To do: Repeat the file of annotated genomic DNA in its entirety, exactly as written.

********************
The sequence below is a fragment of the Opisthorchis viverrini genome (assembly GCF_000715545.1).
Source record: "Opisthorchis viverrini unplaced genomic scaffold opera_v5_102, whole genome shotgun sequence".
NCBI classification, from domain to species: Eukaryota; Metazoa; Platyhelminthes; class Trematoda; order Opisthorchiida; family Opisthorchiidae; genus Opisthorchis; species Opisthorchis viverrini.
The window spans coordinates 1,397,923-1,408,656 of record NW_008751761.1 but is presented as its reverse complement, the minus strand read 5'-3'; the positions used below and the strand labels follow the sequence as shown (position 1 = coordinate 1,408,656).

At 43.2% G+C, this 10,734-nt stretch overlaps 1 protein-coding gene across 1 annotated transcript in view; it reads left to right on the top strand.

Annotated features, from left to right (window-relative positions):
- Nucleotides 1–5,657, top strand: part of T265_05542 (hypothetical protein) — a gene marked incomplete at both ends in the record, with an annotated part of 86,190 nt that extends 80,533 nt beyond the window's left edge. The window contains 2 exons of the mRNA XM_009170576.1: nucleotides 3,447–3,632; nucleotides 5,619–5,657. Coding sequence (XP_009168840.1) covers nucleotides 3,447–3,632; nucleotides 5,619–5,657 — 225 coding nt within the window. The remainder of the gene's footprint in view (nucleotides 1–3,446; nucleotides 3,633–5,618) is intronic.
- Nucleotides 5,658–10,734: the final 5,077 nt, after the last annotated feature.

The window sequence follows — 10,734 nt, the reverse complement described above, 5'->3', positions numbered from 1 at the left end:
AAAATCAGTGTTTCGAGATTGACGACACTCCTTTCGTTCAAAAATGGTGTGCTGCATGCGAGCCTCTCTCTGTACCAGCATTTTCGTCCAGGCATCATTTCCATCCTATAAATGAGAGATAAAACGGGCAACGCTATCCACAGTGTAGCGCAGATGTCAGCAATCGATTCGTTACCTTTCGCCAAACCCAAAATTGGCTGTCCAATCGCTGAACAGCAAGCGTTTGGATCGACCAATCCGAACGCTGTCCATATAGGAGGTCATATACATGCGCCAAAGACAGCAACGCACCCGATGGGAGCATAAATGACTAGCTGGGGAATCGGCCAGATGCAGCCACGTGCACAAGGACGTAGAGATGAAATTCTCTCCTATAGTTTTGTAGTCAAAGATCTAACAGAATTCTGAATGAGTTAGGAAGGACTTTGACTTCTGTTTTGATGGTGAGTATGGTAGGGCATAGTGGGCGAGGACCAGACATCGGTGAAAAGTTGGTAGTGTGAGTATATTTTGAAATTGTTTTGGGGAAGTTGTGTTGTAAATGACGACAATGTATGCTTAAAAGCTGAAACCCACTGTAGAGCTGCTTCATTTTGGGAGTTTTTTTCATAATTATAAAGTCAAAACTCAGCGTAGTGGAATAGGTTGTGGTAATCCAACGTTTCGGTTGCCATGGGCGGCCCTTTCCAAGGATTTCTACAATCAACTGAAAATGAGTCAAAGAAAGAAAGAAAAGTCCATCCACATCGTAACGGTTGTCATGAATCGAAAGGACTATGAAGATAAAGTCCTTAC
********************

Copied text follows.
The sequence below is a fragment of the Opisthorchis viverrini genome (assembly GCF_000715545.1).
Source record: "Opisthorchis viverrini unplaced genomic scaffold opera_v5_102, whole genome shotgun sequence".
NCBI classification, from domain to species: Eukaryota; Metazoa; Platyhelminthes; class Trematoda; order Opisthorchiida; family Opisthorchiidae; genus Opisthorchis; species Opisthorchis viverrini.
The window spans coordinates 1,397,923-1,408,656 of record NW_008751761.1 but is presented as its reverse complement, the minus strand read 5'-3'; the positions used below and the strand labels follow the sequence as shown (position 1 = coordinate 1,408,656).

At 43.2% G+C, this 10,734-nt stretch overlaps 1 protein-coding gene across 1 annotated transcript in view; it reads left to right on the top strand.

Annotated features, from left to right (window-relative positions):
- Nucleotides 1–5,657, top strand: part of T265_05542 (hypothetical protein) — a gene marked incomplete at both ends in the record, with an annotated part of 86,190 nt that extends 80,533 nt beyond the window's left edge. The window contains 2 exons of the mRNA XM_009170576.1: nucleotides 3,447–3,632; nucleotides 5,619–5,657. Coding sequence (XP_009168840.1) covers nucleotides 3,447–3,632; nucleotides 5,619–5,657 — 225 coding nt within the window. The remainder of the gene's footprint in view (nucleotides 1–3,446; nucleotides 3,633–5,618) is intronic.
- Nucleotides 5,658–10,734: the final 5,077 nt, after the last annotated feature.

The window sequence follows — 10,734 nt, the reverse complement described above, 5'->3', positions numbered from 1 at the left end:
AAAATCAGTGTTTCGAGATTGACGACACTCCTTTCGTTCAAAAATGGTGTGCTGCATGCGAGCCTCTCTCTGTACCAGCATTTTCGTCCAGGCATCATTTCCATCCTATAAATGAGAGATAAAACGGGCAACGCTATCCACAGTGTAGCGCAGATGTCAGCAATCGATTCGTTACCTTTCGCCAAACCCAAAATTGGCTGTCCAATCGCTGAACAGCAAGCGTTTGGATCGACCAATCCGAACGCTGTCCATATAGGAGGTCATATACATGCGCCAAAGACAGCAACGCACCCGATGGGAGCATAAATGACTAGCTGGGGAATCGGCCAGATGCAGCCACGTGCACAAGGACGTAGAGATGAAATTCTCTCCTATAGTTTTGTAGTCAAAGATCTAACAGAATTCTGAATGAGTTAGGAAGGACTTTGACTTCTGTTTTGATGGTGAGTATGGTAGGGCATAGTGGGCGAGGACCAGACATCGGTGAAAAGTTGGTAGTGTGAGTATATTTTGAAATTGTTTTGGGGAAGTTGTGTTGTAAATGACGACAATGTATGCTTAAAAGCTGAAACCCACTGTAGAGCTGCTTCATTTTGGGAGTTTTTTTCATAATTATAAAGTCAAAACTCAGCGTAGTGGAATAGGTTGTGGTAATCCAACGTTTCGGTTGCCATGGGCGGCCCTTTCCAAGGATTTCTACAATCAACTGAAAATGAGTCAAAGAAAGAAAGAAAAGTCCATCCACATCGTAACGGTTGTCATGAATCGAAAGGACTATGAAGATAAAGTCCTTAC